This tutorial serves as a hands-on introduction to HTML5 and CSS3 development. HTML5 is very much at an early stage of development, and it will be interesting to see how the new features it proposes are adopted by the different browser vendors. At present, of the major browsers, Opera, Safari, Firefox, and Chrome are providing support for more enhancements with each release, and one would hope to see the bulk of HTML5 features supported by the end of 2010.
Several issues may stop HTML5 from becoming widespread in the near future, however. The first real issue is the lack of support of it from Microsoft's Internet Explorer, the most widely used Web browser on the market. It is unlikely that developers will be able to test any HTML5 features on IE until the first beta version of IE9 is released. At least for now, sites developed for HTML5 degrade quite gracefully on IE8, and with a bit of extra work, fallbacks can be put in place to provide workarounds for IE users.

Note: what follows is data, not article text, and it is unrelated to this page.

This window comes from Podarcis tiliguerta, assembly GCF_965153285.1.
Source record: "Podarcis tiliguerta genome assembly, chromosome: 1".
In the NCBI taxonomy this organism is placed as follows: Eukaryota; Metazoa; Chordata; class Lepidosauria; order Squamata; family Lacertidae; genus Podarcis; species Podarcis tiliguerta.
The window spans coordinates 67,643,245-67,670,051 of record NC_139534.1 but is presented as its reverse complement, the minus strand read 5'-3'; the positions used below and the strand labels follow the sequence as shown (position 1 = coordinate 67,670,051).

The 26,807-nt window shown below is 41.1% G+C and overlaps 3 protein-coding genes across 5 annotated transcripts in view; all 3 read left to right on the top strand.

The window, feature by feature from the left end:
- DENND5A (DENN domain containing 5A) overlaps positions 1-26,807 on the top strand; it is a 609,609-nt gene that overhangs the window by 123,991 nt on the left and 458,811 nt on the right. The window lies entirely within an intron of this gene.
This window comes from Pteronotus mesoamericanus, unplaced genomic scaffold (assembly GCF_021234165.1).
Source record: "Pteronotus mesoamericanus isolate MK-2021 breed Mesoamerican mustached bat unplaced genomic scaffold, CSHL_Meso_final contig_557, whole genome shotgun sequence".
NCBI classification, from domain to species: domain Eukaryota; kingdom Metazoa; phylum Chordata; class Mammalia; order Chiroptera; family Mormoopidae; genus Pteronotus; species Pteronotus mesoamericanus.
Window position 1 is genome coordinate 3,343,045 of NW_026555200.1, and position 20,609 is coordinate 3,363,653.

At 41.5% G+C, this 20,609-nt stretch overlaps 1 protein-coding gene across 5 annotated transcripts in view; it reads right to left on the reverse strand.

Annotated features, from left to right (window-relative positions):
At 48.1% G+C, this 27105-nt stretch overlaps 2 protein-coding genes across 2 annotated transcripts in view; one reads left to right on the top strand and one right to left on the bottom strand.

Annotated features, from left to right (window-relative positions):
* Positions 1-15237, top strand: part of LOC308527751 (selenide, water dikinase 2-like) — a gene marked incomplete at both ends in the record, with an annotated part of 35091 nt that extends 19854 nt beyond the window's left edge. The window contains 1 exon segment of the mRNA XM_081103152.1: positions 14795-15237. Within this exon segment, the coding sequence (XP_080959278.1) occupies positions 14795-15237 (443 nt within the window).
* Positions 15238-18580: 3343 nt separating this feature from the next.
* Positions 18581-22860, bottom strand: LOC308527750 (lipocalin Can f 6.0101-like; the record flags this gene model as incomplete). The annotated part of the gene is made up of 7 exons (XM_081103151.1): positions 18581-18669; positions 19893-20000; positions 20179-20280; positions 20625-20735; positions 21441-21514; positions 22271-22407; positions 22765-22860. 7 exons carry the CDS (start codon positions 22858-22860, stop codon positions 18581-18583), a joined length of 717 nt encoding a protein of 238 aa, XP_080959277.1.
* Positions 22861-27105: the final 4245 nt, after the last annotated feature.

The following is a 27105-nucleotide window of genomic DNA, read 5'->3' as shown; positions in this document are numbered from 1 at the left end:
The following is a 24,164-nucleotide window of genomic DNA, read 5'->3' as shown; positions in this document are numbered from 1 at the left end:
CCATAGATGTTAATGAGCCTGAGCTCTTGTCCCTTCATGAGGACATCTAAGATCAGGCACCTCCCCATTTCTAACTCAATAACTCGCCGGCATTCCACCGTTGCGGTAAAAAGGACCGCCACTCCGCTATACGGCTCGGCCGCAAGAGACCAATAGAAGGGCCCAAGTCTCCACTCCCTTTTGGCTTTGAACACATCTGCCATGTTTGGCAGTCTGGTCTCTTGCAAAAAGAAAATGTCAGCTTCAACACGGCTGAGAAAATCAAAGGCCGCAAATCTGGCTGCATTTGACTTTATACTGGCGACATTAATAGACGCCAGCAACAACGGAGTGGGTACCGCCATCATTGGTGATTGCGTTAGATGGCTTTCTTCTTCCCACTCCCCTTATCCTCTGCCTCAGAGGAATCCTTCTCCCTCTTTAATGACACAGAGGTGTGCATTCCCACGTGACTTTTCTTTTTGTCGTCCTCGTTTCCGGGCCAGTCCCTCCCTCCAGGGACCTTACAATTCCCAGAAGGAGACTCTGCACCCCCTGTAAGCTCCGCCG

Another major issue is the one surrounding video codecs and containers. The way things stand, the <video> element will not replace Flash video as the video standard for the Web. With different browsers backing different codecs, it's still much easier to use Flash than it is to encode your videos for Theora and H.264. Here's hoping that some kind of breakthrough is made this year on HTML5 video. In summary, HTML5 and CSS3 are exciting standards, and you can start future-proofing your Web sites to be compliant with these new specifications right now. Following the steps outlined in this tutorial, you should be well versed to move forward and explore some of the other interesting features HTML5 has to offer.